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Are You Ready for the Next Heat Dome?

Preparing for Extreme Heat Emergencies

Last year’s heat dome was an unexpected challenge; how can we prepare for the next?

The summer of 2021 was already set to be difficult as the COVID-19 pandemic remained prominent in the public consciousness. Though summers of recent years had been notable due to wildfires and the accompanying smoke, many were not prepared for the record-breaking heat dome which would come to rest over B.C.

On June 7th 2022, the B.C. Coroner’s Service released its findings on the 619 deaths that resulted from that heat dome, with the hope that future similar deaths could be avoided. Even though this coming summer is expected to be more typical than the last, climate instability means we won’t always be able to accurately predict when extreme weather is on the way, so preparation is essential.

The report identified three key recommendations to reduce heat related deaths in B.C.:

1. A coordinated provincial heat alert response system.

The B.C. government has recently rolled out their answer to this need: the BC Heat Alert and Response System. This is a newly introduced infrastructure designed to monitor and alert populations to impending heat emergencies. The program will be issuing alerts through the Public Weather Alerts and through the WeatherCAN app, so consider having these resources within quick and easy access. The WeatherCAN app can be configured on your phone or tablet to provide push notifications. In the event of an extreme heat emergency, a warning will be issued through Alert Ready, which is a wireless alert system already used to issue Amber Alerts and tsunami warnings.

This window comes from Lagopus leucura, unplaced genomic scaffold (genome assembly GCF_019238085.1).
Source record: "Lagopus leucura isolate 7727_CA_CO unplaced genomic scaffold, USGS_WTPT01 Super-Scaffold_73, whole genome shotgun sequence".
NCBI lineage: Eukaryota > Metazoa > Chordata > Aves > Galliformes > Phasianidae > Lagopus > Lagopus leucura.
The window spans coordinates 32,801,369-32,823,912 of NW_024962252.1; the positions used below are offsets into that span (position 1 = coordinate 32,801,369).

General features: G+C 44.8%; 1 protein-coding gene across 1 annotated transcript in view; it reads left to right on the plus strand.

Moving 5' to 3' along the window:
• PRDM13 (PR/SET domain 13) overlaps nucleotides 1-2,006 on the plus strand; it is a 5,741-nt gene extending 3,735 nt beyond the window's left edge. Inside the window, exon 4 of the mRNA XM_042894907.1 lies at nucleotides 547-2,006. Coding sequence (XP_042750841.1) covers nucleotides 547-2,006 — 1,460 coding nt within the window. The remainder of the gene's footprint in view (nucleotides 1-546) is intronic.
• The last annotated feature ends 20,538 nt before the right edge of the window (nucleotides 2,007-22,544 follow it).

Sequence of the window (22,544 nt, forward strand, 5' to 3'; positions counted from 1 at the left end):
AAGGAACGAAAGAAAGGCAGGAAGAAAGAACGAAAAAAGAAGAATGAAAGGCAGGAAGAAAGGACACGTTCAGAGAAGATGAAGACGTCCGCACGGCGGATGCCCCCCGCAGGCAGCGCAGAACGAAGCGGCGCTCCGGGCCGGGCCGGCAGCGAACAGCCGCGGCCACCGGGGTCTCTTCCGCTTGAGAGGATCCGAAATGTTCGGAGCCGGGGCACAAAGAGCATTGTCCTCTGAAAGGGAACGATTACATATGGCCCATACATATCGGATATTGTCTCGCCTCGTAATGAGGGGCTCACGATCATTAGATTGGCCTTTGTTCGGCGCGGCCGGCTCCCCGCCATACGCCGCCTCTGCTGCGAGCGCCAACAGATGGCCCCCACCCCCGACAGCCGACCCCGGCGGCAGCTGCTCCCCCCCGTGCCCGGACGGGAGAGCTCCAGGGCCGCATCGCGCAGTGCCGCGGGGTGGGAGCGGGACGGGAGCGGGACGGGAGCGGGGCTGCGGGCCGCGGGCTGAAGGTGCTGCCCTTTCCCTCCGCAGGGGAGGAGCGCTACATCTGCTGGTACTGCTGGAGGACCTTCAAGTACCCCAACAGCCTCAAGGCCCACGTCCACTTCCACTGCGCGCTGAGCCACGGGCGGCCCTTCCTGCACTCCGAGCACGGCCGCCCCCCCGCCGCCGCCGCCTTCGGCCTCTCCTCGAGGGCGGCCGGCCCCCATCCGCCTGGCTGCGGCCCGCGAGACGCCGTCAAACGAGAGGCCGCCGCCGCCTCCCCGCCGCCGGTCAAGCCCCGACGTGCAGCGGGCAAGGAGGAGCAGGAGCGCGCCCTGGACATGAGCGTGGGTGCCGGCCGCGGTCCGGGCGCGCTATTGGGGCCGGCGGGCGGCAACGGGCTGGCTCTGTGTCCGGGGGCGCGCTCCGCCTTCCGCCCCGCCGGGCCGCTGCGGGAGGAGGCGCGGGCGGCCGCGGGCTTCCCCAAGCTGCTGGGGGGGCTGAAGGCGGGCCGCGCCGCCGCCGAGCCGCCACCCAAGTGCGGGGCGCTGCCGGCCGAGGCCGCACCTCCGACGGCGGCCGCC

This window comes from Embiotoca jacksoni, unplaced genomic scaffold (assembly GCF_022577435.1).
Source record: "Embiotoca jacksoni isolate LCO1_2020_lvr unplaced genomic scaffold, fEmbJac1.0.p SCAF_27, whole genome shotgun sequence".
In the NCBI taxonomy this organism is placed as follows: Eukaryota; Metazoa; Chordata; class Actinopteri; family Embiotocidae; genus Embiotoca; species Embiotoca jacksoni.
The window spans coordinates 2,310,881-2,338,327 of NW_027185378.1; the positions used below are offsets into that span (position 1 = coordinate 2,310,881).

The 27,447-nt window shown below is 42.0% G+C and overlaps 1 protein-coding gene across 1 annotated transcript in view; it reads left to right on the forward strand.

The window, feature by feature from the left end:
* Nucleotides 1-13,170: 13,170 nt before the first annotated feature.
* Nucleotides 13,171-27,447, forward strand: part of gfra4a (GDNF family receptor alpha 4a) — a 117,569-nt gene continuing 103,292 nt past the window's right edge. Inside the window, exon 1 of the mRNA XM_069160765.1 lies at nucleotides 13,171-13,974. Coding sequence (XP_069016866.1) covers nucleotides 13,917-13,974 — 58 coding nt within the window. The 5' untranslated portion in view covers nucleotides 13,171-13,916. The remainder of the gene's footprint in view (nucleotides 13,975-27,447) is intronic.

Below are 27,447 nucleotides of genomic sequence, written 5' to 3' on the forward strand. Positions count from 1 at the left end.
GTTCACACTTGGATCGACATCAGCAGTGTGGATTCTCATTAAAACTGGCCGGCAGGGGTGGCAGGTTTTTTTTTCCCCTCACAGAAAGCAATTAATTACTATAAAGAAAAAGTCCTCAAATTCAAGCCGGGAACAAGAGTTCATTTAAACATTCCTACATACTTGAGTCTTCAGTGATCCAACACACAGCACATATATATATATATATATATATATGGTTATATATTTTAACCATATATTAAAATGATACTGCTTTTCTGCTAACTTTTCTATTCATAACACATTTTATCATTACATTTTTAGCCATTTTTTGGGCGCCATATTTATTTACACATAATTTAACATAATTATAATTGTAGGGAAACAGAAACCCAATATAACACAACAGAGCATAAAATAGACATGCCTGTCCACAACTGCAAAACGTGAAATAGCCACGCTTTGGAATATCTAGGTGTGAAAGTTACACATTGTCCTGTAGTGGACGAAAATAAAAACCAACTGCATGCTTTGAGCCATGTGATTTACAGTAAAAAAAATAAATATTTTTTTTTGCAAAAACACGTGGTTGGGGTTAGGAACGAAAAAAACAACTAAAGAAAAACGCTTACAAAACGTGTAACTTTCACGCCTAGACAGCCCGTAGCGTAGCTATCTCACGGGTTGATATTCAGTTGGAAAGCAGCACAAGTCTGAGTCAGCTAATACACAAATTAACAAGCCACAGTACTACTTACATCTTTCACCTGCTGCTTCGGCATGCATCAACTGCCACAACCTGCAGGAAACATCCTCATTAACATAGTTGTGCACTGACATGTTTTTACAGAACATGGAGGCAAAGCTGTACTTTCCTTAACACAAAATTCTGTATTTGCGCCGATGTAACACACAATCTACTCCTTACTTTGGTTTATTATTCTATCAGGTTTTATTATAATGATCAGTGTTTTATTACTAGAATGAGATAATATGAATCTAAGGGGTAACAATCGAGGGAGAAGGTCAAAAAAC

2. Ensuring vulnerable populations are identified and supported during extreme heat events

This section of the report indicates a number of groups that fall in this category. Among them, people with chronic diseases, limited mobility, cognitive impairments, and people with these conditions who live alone. In the event of another dangerous heat wave, it is vitally important that we all take care of the people in our lives fitting these descriptions. Some developmental conditions such as Down syndrome can affect heat regulation, and difficulty communicating can lead to individuals being unable to express just how overheated they are. We all have a responsibility to help each other during a crisis, so make sure you’re checking in on each other.

Home and Community Care Services are going to be guided towards assisting these populations as well, and the Union of BC Municipalities will be reviewing and considering adoption of community wellness checks in the near future — though how a program such as that would be implemented remains uncertain.

3. Implement extreme heat prevention and long-term risk mitigation strategies

This recommendation is a more long-term approach to mitigating the risks of extreme heat emergencies. For this year, the coroner’s service suggests broad distribution of the Extreme Heat Preparedness Guide, which includes a number of tips and strategies to keep safe during extreme heat. By 2023, they suggest including active and passive heat regulation measures in home renovation rebates. Furthermore, they recommend additions to the BC Building Code to incorporate passive and active cooling requirements in new housing construction, to be implemented by 2024.

Climate change suggests that unpredictable and extreme weather events are likely to continue; adapting to the new paradigm will be a difficult but not impossible challenge. It calls for greater caution, foresight, and preparation. Perhaps most of all, it calls for care; for ourselves, for our loved ones, and for everyone in our community.